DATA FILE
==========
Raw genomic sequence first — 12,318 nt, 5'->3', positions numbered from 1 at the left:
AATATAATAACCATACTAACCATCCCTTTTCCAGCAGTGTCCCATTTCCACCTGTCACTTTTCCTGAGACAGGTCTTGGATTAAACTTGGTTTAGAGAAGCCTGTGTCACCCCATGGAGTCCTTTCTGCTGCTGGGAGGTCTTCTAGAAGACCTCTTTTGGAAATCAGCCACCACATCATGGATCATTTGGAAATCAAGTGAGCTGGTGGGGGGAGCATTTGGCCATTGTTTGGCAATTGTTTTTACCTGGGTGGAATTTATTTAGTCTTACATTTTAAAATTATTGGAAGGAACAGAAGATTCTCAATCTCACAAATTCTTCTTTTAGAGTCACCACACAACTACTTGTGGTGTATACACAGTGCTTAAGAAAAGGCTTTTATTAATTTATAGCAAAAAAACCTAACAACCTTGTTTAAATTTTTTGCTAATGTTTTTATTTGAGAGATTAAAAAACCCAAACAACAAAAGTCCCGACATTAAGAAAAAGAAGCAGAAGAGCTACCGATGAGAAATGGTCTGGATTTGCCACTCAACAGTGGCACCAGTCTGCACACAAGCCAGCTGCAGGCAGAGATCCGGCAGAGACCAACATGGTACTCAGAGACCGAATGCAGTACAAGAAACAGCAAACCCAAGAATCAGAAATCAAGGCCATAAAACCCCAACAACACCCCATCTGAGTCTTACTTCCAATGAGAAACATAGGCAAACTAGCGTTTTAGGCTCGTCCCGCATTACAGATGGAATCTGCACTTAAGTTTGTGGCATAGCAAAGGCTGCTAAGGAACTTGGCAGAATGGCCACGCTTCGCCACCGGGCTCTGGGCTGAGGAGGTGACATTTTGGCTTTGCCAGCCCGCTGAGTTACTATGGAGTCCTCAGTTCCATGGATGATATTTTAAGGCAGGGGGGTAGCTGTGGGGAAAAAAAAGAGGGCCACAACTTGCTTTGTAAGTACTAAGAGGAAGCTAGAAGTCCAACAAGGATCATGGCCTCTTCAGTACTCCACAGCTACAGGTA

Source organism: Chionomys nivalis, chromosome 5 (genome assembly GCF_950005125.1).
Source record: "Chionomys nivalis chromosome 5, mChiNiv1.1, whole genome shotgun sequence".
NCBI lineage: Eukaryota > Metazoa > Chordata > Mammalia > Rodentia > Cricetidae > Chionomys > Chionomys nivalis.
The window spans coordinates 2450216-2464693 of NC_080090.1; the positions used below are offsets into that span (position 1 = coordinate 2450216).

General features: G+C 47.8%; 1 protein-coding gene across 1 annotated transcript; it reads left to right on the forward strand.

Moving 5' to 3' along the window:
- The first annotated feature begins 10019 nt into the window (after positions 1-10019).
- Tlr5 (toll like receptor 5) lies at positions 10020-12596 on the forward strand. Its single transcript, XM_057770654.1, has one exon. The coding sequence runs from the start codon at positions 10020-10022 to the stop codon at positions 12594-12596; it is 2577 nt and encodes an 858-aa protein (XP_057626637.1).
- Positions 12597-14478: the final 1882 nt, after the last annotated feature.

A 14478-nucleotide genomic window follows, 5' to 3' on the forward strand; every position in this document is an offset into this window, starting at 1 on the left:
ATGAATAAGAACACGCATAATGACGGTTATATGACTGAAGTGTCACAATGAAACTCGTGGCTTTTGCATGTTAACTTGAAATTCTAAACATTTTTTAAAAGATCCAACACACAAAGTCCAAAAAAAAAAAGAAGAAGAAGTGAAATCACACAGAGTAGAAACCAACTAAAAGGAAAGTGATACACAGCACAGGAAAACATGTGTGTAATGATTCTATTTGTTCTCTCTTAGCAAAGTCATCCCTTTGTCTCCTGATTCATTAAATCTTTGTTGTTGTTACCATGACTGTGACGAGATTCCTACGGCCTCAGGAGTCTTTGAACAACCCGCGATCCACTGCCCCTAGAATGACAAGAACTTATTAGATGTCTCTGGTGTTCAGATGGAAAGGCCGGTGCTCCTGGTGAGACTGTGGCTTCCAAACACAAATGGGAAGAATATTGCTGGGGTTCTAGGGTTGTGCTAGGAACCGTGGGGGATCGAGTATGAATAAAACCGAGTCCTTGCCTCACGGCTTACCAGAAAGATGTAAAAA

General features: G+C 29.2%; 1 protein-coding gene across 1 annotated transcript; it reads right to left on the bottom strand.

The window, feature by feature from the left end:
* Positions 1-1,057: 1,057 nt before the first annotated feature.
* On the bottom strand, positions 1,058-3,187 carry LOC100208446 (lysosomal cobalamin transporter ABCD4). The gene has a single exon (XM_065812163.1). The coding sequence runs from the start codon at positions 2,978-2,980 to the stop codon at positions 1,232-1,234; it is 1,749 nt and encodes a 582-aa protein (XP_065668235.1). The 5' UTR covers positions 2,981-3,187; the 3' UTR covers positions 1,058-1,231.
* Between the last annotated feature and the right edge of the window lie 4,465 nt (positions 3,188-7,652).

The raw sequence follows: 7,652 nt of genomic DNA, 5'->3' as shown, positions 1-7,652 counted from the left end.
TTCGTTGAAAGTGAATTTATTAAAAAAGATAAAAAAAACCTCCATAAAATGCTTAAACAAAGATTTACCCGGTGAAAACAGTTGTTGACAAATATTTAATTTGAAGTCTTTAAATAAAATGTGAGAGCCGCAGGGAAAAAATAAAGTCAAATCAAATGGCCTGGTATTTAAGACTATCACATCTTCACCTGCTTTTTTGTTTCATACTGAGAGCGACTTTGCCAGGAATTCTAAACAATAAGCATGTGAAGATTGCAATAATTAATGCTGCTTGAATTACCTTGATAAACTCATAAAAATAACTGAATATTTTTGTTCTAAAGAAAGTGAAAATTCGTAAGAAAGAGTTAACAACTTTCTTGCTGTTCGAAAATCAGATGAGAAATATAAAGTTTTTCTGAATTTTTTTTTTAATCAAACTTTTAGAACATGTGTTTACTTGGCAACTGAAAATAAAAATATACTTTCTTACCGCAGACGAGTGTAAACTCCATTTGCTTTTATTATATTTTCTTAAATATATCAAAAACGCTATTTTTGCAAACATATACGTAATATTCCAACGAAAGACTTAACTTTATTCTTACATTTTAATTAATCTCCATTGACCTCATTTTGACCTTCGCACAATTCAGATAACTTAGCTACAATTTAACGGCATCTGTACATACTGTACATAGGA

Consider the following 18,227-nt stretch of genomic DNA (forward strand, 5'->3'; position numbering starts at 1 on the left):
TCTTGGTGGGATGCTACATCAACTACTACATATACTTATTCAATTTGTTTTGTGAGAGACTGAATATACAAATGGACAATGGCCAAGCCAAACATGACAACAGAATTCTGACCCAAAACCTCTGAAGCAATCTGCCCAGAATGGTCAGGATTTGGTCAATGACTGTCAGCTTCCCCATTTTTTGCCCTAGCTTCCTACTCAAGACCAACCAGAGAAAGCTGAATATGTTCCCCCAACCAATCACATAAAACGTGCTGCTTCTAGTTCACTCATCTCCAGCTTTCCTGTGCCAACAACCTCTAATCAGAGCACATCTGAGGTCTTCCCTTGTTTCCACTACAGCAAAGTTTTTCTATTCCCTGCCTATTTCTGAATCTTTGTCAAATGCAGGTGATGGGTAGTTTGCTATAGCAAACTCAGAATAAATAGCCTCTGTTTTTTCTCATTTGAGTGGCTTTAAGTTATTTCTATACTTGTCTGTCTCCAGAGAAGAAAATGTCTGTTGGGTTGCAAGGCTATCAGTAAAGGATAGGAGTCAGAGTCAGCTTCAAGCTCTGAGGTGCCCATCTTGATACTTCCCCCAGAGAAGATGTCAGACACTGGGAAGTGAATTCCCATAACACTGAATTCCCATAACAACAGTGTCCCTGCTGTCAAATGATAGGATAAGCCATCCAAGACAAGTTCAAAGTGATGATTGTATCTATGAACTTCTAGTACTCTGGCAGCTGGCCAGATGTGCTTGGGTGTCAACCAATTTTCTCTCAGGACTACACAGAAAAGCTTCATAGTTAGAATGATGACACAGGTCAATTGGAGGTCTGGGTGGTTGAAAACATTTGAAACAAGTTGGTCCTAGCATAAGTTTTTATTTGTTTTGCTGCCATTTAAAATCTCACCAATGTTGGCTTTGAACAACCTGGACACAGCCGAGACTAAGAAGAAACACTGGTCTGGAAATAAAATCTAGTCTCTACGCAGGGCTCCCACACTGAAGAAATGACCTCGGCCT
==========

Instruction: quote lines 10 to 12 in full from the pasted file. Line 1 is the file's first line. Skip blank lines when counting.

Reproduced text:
- Tlr5 (toll like receptor 5) lies at positions 10020-12596 on the forward strand. Its single transcript, XM_057770654.1, has one exon. The coding sequence runs from the start codon at positions 10020-10022 to the stop codon at positions 12594-12596; it is 2577 nt and encodes an 858-aa protein (XP_057626637.1).
- Positions 12597-14478: the final 1882 nt, after the last annotated feature.

A 14478-nucleotide genomic window follows, 5' to 3' on the forward strand; every position in this document is an offset into this window, starting at 1 on the left: